In the space of a few moments four colorful jet-skis passed right through the dolphin patch, a small Coast Guard boat came flying out of the channel, and in the not too far distance a submarine was under way, all while the sunbather had her back turned from the water and her buddies were splashing around. I felt as though I was looking at a painting where someone said, “paint everything you will ever see ocean side.” It felt crammed and unpleasant, no rhythm or ease. I forced myself to wait out the desire to leave, so I watched the boats and dolphins and jet-skis disappear. I listened to the waves curl and release and it became easier to breathe. Whatever I wished for, hoped, or wanted became irrelevant as I let the simple hissing water mesmerise.

Hands in hot water washing a dish, I mused that dolphins don’t have to decide to write or sleep or interact. I cannot live unhemispherically because I would miss my dreams where mermaids tell me you exist. I like purple ink on my fingers after I write, and reading dog-eared pages filled with moody, conquering kings.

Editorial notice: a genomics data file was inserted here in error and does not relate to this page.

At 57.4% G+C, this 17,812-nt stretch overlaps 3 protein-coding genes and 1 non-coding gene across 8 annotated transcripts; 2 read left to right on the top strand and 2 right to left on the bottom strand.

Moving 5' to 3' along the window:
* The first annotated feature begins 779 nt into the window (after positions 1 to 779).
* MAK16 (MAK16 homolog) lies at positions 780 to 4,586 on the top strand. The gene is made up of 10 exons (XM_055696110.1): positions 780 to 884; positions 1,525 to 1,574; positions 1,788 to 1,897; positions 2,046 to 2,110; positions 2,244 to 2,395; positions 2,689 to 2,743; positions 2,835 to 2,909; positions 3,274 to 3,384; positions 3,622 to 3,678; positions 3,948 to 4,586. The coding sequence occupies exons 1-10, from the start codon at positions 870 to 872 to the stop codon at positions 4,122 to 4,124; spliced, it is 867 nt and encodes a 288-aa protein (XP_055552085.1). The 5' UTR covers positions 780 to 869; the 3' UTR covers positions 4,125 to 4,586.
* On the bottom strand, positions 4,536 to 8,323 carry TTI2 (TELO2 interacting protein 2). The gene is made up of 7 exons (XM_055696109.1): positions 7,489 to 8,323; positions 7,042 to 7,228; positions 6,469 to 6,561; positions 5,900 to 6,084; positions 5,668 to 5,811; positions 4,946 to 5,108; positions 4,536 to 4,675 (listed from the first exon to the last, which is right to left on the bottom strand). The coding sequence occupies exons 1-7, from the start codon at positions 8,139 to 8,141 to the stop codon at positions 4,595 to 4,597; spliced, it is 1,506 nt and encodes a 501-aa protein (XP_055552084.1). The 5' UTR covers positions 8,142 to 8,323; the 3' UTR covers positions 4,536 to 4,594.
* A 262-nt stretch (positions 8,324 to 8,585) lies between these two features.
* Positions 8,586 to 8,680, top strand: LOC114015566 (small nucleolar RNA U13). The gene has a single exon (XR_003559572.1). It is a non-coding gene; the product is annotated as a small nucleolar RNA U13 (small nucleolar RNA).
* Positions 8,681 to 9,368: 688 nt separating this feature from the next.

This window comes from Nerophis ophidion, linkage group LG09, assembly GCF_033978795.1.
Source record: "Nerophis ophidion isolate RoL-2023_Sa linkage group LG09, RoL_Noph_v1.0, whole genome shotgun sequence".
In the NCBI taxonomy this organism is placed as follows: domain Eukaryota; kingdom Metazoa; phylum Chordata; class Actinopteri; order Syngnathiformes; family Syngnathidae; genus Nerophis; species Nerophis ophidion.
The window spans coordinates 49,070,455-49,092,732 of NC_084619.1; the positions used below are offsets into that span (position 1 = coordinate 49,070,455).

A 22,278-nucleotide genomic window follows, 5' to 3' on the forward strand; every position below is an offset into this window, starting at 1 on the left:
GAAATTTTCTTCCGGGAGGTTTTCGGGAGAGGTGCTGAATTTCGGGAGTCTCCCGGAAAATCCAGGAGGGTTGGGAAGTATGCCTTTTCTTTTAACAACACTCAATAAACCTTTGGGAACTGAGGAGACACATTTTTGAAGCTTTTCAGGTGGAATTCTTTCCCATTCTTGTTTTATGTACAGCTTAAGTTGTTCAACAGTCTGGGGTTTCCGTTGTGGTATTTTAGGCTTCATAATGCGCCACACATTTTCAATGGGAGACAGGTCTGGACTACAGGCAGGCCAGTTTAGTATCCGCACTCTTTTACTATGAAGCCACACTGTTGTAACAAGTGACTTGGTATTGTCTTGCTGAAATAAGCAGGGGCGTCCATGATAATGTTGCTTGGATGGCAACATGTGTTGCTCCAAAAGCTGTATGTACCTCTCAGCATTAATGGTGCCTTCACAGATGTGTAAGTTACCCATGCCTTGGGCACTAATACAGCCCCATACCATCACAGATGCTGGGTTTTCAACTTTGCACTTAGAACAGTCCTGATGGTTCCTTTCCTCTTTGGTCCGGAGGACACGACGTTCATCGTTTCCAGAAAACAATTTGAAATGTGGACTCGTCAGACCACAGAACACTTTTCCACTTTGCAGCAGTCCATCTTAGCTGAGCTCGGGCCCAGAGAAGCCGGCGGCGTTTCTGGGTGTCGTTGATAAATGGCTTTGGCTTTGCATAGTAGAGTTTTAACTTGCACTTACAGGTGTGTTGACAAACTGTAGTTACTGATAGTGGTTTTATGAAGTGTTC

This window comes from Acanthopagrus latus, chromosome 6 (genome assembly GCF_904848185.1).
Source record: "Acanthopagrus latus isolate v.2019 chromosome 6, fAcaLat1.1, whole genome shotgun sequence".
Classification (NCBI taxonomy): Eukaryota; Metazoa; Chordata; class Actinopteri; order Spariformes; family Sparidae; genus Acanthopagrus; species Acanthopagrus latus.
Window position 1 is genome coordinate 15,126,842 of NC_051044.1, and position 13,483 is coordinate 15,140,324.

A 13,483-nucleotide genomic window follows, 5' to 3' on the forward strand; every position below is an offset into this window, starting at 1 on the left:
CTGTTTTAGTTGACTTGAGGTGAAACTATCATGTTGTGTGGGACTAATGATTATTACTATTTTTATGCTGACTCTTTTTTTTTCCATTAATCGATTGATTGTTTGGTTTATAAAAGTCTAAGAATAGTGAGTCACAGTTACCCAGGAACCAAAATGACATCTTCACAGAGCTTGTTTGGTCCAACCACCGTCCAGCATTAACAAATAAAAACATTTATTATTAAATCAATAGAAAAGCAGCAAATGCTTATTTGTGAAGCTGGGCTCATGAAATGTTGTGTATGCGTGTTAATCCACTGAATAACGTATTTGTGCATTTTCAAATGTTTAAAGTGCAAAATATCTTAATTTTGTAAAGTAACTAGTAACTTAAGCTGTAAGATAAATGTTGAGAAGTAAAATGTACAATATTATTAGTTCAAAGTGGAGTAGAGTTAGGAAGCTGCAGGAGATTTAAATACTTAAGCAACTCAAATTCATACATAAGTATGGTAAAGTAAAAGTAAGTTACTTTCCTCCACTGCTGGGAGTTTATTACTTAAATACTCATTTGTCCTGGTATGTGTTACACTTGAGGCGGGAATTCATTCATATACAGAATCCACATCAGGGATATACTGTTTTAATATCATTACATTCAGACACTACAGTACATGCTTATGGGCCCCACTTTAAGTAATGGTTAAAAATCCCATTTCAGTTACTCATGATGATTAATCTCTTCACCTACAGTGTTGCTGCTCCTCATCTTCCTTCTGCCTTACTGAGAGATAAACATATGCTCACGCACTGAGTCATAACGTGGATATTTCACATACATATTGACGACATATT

Taxi Ride

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There was a time when I didn’t want to fly because I hated flying. You know, the act of flying. That thing where wheels up, pressed into seat and all the bad things happen in the first few minutes or the last few minutes when rubber meets the road when it’s all gonna be okay or it’s the moment you wished you burned your journals before you left home. 

            Then there was the time I learned to understand how the act of flying works: you get over the fear of the crashing thing and realize the bigger picture is you’re at the mercy of the airlines. Sure you ordered a ticket online (which no one taught you how to do, you figured it all out yourself, wishing you had someone looking over your shoulder to guide you and say good job!), then you marked the days you’d be away, getting ready for the big day like you were cramming for a test the night before hoping there’d be no mechanical failures or oversold seats or the other dumb things dumb airlines do.  It all works out, once you realize how flying works, and as long as you keep taking deep breaths and pretend you are a mourning dove flying or a dolphin diving you are fine.